She, too, claims to have worked weekends to make sure that each ward received his monthly visit. She also alleges that department officials strongly discouraged caseworkers from filing for comp time or overtime pay.

"I felt like it was the lesser of two evils for me to not get my comp time than for these people not to be visited," she says.

And while most of her co-workers shared her dedication and moral responsibility, a few, she says, did not. One case in particular made a lasting impression on her.

"There was a client who needed to be visited because he had bedsores," she recalls. "And it went for a week and a half before that client was finally visited. And that client actually almost died because of the toxicity of the poison in his system. And the nursing homes are just as backed up as we are. So, unless we keep an eye on these people, no one else is going to be looking out for them either. It is our responsibility to make sure these people are being taken care of."

Diane Webb emphatically denies that social workers are forced to work overtime without compensation.

"That's just not true," she says. "Now, from my own standpoint, I do like to see people go home."

Webb does not deny that some caseworkers put in more than 40 hours a week. And though there is no overtime pay, Webb insists that any caseworker who works overtime is entitled to comp time.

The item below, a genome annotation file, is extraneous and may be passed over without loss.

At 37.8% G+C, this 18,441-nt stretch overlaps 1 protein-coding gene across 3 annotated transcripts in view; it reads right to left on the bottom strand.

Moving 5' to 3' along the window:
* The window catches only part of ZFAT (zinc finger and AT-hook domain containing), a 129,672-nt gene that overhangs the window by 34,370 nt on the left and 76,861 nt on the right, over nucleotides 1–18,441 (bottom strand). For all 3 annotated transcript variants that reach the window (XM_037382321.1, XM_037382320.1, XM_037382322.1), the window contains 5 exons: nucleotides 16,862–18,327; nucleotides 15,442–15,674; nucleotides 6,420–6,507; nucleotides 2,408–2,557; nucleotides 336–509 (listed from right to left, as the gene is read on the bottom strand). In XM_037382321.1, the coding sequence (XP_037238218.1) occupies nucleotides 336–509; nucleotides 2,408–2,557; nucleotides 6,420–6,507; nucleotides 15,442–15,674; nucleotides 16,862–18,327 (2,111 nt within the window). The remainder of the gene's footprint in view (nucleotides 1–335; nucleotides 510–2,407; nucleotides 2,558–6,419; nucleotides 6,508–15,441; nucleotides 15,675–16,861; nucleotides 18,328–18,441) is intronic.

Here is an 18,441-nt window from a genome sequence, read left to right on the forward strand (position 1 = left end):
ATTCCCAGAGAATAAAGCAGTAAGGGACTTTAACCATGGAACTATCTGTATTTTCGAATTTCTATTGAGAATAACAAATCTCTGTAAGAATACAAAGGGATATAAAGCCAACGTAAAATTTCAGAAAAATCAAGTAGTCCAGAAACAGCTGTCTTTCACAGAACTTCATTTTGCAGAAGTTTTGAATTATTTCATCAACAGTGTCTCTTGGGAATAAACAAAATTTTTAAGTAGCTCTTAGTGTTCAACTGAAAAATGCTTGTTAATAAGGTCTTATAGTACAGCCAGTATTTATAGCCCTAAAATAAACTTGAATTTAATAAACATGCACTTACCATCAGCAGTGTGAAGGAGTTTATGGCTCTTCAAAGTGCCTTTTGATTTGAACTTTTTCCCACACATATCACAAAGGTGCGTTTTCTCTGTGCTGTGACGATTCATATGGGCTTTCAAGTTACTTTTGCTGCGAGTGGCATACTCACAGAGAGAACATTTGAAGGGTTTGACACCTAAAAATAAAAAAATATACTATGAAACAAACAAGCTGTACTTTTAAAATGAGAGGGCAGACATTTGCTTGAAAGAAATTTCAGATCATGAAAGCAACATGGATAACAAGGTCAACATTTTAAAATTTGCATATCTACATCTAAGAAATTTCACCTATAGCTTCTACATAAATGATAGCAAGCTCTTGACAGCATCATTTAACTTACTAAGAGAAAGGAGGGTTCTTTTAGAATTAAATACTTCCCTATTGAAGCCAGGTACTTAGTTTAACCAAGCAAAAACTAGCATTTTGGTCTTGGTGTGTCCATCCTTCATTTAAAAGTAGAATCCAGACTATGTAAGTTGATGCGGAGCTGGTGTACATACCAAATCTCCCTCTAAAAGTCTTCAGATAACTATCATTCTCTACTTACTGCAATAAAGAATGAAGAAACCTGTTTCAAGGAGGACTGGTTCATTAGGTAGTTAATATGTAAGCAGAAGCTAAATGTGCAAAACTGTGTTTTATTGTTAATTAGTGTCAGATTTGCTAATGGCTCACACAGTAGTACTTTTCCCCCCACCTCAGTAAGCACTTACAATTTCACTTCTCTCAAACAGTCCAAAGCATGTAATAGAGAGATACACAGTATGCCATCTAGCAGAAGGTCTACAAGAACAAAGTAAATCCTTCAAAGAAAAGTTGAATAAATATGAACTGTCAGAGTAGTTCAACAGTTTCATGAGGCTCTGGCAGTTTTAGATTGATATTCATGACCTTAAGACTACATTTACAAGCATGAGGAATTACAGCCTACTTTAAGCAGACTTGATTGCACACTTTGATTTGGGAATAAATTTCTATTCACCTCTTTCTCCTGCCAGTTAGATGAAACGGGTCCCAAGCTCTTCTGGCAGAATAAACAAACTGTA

County officials say they haven't a clue as to the turnover rate at the Guardianship Program, although they acknowledge that none of the original six caseworkers are still with the program. And no one at the Department of Social Services claims to know how much it costs the county to operate the Guardianship Program.

"HCDSS has no separate budget for the Guardianship Program," was the county's answer to an open records request by the Press for budget figures.

If that's true, perhaps the department should take a look at a study published last November by Harris County Auditor Tommy Tompkins. According to the report, between June 1994 and May 1995, the Department of Social Services had a budget of approximately $6 million. Of that figure, just less than $850,000 was used by the Guardianship Program, which does not include the fees the county continues to pay to ad litem guardians.

"The commissioners think they are saving a lot of money, but a lot of the costs are hidden," says Judge Jim Scanlan, who presides over Probate Court No. 3. Scanlan believes that the combination of the program's mounting caseload and its immunity from liability is a potential recipe for disaster. The situation gives him and other probate judges serious reservations about continuing to assign new cases to the Guardianship Program.

"I think the program's social workers are doing the best they can, but I am concerned because they are totally immune," adds Judge Mike Wood of Probate Court No. 2. "And as it gets to the point to where they are perhaps not able to do what they need to do, then I'm going to have to consider whether or not I can continue to appoint them."

When the Guardianship Program was launched, the probate judges recommended that the ratio of guardians to caseworkers not exceed 30 to one. That ratio was derived out of the general consensus from the statewide hearings held by Senator Moncrief back in 1991.